No, gardeners are not groundhog groupies. As far as we’re concerned, a groundhog (Marmota monax) is nothing more than an overweight vegetarian rat with a bushy tail that will clean out a garden faster than a wheat combine. They’ll eat tender green plants, alfalfa, clover, roots, bulbs, tubers, and even seeds as they gorge their way through summer and fall in preparation for their long winter sleep.
I still haven’t forgotten the pair of young groundhogs that showed up in my backyard one June. They piled on the pounds so fast that within a day they couldn’t squeeze out through the hole in the fence they’d arrived through (not that they’d any intention of doing so).
Since the last thing I wanted was word getting about that my garden was a summer resort for groundhogs, I tried to be less than hospitable by forcing them to participate in a daily exercise program. Every evening I chased them around the yard, hoping they’d climb the fence (as they are well able to), but it soon became a game of catch as catch can and I was losing.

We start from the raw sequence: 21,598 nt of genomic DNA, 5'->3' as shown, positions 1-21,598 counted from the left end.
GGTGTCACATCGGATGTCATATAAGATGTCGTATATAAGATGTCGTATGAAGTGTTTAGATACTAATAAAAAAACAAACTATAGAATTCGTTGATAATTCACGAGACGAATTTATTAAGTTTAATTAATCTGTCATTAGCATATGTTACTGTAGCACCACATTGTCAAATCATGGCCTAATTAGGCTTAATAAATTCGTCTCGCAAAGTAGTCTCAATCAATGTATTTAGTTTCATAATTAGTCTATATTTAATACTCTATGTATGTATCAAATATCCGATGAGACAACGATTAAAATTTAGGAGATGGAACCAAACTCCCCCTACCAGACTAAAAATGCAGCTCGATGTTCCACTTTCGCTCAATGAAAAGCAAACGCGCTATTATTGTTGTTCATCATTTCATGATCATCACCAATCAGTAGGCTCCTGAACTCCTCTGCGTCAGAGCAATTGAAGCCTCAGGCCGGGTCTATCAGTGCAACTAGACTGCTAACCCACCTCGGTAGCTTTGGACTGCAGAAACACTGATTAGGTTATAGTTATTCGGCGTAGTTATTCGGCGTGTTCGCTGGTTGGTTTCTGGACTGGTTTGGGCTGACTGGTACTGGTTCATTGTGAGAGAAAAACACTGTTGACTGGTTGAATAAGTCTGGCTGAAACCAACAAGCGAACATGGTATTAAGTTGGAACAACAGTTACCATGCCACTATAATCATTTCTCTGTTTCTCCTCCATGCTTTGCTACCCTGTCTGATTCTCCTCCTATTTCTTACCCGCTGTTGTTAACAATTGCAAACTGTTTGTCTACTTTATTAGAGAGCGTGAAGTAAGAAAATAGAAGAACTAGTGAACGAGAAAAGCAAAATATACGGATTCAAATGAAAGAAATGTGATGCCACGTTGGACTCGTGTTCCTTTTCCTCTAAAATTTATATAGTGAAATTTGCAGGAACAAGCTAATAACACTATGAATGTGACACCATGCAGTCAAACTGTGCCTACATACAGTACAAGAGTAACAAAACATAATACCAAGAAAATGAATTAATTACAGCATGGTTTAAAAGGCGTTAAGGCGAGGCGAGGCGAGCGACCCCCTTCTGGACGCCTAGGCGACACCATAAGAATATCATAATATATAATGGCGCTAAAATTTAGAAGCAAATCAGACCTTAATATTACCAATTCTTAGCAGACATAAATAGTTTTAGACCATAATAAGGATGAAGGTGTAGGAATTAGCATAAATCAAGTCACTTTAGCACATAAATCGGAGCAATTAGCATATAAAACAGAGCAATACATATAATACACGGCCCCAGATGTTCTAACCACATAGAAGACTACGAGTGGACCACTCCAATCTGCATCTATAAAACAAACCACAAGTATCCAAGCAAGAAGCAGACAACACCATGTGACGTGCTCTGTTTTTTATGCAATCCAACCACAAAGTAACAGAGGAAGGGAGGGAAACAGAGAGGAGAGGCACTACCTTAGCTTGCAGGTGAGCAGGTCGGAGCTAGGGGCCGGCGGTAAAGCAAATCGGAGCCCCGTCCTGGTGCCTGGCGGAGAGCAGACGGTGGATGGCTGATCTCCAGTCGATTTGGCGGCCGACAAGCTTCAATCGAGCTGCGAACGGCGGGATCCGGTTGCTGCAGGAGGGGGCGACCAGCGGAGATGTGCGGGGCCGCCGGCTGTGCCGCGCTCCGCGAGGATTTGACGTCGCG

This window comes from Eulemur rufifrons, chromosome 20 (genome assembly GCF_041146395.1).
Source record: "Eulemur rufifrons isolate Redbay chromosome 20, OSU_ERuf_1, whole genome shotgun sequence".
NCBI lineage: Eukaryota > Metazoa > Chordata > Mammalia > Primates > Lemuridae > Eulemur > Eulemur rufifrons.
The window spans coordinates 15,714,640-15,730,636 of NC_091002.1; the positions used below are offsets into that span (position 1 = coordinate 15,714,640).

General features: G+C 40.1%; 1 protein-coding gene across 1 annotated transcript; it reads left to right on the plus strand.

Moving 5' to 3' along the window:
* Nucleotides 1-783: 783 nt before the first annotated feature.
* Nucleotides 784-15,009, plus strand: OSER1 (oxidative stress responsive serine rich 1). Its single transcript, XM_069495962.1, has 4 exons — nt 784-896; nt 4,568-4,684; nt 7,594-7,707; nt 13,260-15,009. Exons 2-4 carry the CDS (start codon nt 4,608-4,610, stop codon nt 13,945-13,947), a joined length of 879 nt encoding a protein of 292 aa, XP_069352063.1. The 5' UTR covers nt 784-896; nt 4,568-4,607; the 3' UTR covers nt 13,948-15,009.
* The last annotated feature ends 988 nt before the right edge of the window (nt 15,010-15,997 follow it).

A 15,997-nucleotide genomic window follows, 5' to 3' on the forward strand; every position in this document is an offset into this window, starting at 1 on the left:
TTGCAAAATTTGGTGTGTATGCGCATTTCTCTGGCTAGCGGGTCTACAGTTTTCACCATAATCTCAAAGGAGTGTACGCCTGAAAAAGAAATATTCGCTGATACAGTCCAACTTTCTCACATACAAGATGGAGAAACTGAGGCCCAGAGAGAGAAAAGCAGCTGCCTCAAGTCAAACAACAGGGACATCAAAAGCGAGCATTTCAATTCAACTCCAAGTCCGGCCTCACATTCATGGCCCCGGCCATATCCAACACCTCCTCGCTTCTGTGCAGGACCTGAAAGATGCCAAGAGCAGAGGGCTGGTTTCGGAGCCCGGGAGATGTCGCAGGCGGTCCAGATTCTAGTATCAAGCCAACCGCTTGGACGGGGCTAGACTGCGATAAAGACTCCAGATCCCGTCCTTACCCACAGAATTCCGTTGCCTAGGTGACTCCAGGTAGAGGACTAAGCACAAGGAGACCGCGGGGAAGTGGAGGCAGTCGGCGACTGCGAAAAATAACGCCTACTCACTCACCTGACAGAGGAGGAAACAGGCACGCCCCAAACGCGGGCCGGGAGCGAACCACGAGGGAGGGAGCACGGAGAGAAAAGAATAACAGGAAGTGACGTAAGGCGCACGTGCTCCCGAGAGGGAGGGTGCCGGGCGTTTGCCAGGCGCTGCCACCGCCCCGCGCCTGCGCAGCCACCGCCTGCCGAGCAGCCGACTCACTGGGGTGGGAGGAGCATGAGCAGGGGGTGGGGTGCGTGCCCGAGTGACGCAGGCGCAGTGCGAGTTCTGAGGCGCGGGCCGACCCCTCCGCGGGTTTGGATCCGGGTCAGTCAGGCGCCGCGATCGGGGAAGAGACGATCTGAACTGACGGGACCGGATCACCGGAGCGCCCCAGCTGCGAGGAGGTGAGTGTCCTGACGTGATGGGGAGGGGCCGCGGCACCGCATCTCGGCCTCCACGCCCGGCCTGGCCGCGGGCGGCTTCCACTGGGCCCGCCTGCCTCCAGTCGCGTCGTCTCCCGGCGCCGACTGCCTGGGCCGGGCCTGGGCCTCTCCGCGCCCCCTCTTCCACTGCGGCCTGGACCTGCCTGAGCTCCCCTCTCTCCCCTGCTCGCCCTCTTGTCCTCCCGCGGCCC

Even though groundhogs can’t match the speed and evasive tactics of a rabbit, they can run at a loping gallop of about ten miles an hour. That doesn’t sound very fast, but when I had to leap shrubs at a single bound while they were darting below, there was no way I could keep up, and besides, I’m not sure what I would have done if I had caught up with them.
I finally gave up and borrowed a live trap. I baited it with lettuce because it was obvious they were hooked on the stuff, and as there was no longer a single leaf left in the garden to satisfy their addiction, they couldn’t resist the crisp head of iceberg I bought for them and they were collared.
A quick trip to a groundhog sanctuary and that was that. I’m sure that wherever they are at this moment, unlike Phil and Willy, they’re fast asleep, no doubt dreaming of my lettuce patch.